GA: Yes, it was a venison dish, which you would think wouldn't work, but when you really break flavors down and look at them for what they are—venison, being game, has a high mineral content, and the garnishes with the dish were light and herbaceous and kind of honeyed, and the meat was poached—it just made sense.
WS: From your work at La Jota, were you able to take away ideas from winemaking and apply them to your work as a chef?
GA: One of the most important things I came to realize is something that I actually heard [former La Jota owner] Bill Smith say. We were in his personal cellar. He had a vast collection of Dunn Cabernet from Howell Mountain. I was looking at the 1984, and he said, "Why don't you take it home for dinner?" I tried to refuse and he said, "Why not? It's just grape juice!" It's something that really becomes apparent when you're the one pulling the grapes off the vine and crushing them and pumping the juice into barrels.
WS: I understand that you use a wine press in your kitchen?
GA: Yeah, it's a good way to extract the maximum amount of liquid out of any given food. People think it's just for crushing fruit, but we've used it for shrimp and lobster—literally just squeezing the essence out of it.
WS: There are certain foods—artichokes, asparagus, cauliflower—with a reputation for being difficult to pair with wines. Do you personally find these foods difficult, and how do you approach pairing wines with them?
GA: I don't think they're inherently difficult. If you asked a hundred cooks how to cook an artichoke, they'd all basically tell you to drown it in lemon juice. If you were to taste an artichoke for what it is, then it's not difficult to pair with a wine at all. … There is no impossible pairing, and I don't think there are wine-unfriendly foods.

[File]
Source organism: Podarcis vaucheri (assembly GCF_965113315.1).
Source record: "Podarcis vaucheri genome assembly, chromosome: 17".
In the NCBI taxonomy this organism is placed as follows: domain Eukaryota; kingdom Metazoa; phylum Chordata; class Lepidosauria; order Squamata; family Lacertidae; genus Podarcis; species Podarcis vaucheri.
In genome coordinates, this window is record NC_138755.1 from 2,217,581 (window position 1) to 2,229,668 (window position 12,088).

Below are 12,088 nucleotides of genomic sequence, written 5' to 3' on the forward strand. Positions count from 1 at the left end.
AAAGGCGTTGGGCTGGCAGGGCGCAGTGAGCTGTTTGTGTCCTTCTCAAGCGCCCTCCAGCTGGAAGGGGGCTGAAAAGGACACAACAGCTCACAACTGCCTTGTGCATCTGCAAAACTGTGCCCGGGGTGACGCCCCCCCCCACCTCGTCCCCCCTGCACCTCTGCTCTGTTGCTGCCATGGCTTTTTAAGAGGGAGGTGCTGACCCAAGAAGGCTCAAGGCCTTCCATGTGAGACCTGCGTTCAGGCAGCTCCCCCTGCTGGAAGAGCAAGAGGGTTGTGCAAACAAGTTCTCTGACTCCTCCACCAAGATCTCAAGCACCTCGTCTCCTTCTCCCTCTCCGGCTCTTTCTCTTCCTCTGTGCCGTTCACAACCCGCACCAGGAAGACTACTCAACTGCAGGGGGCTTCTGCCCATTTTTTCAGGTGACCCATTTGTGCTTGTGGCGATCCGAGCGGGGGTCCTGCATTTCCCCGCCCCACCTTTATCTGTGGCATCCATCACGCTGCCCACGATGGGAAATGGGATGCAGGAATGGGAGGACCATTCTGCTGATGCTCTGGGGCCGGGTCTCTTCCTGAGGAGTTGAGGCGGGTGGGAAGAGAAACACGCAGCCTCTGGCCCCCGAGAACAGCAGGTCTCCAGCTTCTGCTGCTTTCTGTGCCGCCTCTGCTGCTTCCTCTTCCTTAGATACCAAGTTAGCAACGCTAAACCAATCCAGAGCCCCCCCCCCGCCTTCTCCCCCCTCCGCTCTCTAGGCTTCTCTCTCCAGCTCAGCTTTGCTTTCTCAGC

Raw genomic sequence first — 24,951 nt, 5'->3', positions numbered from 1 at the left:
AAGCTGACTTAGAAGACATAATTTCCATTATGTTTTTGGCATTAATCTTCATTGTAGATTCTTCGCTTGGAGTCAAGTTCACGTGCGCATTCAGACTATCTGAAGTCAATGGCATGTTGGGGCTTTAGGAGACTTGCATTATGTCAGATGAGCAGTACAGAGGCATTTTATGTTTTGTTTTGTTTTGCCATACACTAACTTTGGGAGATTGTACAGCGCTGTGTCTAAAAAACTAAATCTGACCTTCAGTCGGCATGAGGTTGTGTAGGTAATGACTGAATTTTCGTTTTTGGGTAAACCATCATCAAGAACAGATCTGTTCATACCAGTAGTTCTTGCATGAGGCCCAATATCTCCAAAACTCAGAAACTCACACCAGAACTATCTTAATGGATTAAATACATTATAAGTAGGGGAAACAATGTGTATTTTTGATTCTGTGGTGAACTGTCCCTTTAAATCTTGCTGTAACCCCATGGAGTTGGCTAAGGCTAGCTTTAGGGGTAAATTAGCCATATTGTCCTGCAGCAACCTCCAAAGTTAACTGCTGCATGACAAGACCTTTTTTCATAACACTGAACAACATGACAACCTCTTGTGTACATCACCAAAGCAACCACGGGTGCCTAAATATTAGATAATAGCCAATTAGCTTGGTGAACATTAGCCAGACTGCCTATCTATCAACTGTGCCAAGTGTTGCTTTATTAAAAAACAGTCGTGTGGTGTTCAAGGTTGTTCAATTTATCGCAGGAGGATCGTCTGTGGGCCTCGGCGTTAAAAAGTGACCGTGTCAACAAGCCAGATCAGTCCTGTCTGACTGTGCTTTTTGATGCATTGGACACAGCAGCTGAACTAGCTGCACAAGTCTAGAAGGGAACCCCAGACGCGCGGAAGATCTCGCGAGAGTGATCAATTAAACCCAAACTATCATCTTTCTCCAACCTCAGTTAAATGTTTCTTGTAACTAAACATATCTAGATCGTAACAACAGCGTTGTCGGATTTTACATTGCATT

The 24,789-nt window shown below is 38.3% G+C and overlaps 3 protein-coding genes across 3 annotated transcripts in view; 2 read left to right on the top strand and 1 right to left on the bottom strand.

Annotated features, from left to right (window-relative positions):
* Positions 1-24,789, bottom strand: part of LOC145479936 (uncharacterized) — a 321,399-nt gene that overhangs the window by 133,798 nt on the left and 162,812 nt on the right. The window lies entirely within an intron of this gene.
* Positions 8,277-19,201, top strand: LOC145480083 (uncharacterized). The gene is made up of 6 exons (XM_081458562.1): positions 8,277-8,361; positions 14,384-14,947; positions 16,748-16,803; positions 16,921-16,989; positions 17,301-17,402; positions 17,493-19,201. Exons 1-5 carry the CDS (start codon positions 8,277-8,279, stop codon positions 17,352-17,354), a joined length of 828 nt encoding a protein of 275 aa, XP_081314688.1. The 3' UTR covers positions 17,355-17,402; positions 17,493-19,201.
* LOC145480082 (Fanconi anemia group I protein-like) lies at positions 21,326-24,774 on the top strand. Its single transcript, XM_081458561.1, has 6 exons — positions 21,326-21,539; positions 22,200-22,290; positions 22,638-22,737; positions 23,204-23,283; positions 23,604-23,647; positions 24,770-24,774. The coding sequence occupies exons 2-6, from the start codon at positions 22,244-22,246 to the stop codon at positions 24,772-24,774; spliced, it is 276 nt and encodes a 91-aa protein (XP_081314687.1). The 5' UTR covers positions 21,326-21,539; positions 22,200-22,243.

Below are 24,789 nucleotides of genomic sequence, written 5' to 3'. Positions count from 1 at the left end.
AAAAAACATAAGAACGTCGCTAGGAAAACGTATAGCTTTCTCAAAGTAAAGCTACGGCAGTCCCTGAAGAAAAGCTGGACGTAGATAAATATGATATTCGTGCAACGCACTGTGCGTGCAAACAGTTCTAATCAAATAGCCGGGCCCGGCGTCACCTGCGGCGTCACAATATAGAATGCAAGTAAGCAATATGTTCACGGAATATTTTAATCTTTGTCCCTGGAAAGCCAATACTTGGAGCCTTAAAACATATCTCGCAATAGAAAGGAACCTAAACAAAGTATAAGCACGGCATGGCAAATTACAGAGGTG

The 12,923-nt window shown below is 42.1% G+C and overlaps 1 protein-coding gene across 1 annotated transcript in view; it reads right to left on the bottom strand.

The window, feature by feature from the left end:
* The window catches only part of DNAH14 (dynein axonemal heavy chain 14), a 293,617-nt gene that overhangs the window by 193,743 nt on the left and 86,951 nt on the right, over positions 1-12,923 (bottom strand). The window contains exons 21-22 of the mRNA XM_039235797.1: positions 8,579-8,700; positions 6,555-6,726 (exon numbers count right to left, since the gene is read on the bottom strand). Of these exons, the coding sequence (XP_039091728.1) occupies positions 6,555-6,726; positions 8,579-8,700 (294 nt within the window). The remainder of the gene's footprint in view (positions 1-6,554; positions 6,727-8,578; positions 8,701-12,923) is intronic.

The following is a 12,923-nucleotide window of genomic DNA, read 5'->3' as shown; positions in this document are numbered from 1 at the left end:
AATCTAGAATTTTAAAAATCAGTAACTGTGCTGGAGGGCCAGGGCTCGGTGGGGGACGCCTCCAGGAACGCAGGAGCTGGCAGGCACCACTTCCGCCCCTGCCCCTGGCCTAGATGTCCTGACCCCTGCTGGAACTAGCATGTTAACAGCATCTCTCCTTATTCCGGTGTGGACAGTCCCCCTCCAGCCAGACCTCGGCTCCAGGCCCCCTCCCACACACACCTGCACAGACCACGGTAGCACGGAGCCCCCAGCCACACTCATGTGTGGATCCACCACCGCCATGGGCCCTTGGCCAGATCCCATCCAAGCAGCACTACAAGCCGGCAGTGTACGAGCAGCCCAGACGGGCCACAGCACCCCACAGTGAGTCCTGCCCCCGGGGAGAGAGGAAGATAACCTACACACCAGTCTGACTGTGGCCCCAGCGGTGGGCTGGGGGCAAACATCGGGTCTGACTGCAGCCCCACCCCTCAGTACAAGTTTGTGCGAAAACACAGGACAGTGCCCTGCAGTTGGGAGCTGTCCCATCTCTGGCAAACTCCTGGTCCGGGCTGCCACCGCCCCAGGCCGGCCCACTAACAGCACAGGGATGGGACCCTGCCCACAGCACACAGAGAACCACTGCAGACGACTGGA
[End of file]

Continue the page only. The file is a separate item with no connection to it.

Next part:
WS: What are your favorite wines to drink?
GA: It depends on the occasion, but certainly Champagne, in particular old Champagne, is one of my all-time favorites. The other night a table [at Alinea] offered me a glass of 1969 Krug. It was oxidized in a good way, really caramelly, and it still had nice effervescence … I also like non-vintage Champagne, I like rosé Champagne, and the classic vintages, like '90.
WS: You've become very well-known for cutting-edge presentations and techniques. What are you currently working on at Alinea?
GA:We've got some techniques that we're excited about, like what we call a "sauce sheet." We produce the sauce to its normal viscosity, then spread it out very thinly on a piece of plastic, and freeze it, so the sauce becomes rigid. Later, we place it atop the food until it warms up and it kind of envelops the entire composition that's lying underneath it. Tool-wise, we're always looking for tools outside what's commonly found in restaurants. We have a company here, close to Chicago, called Polyscience, that's produced some unusual freezing tools. We can freeze things to -40° Celsius. And we use vaporizers to produce aromas that we capture in pillows and dispense them at the table, to enhance the dish. It's a lot of fun.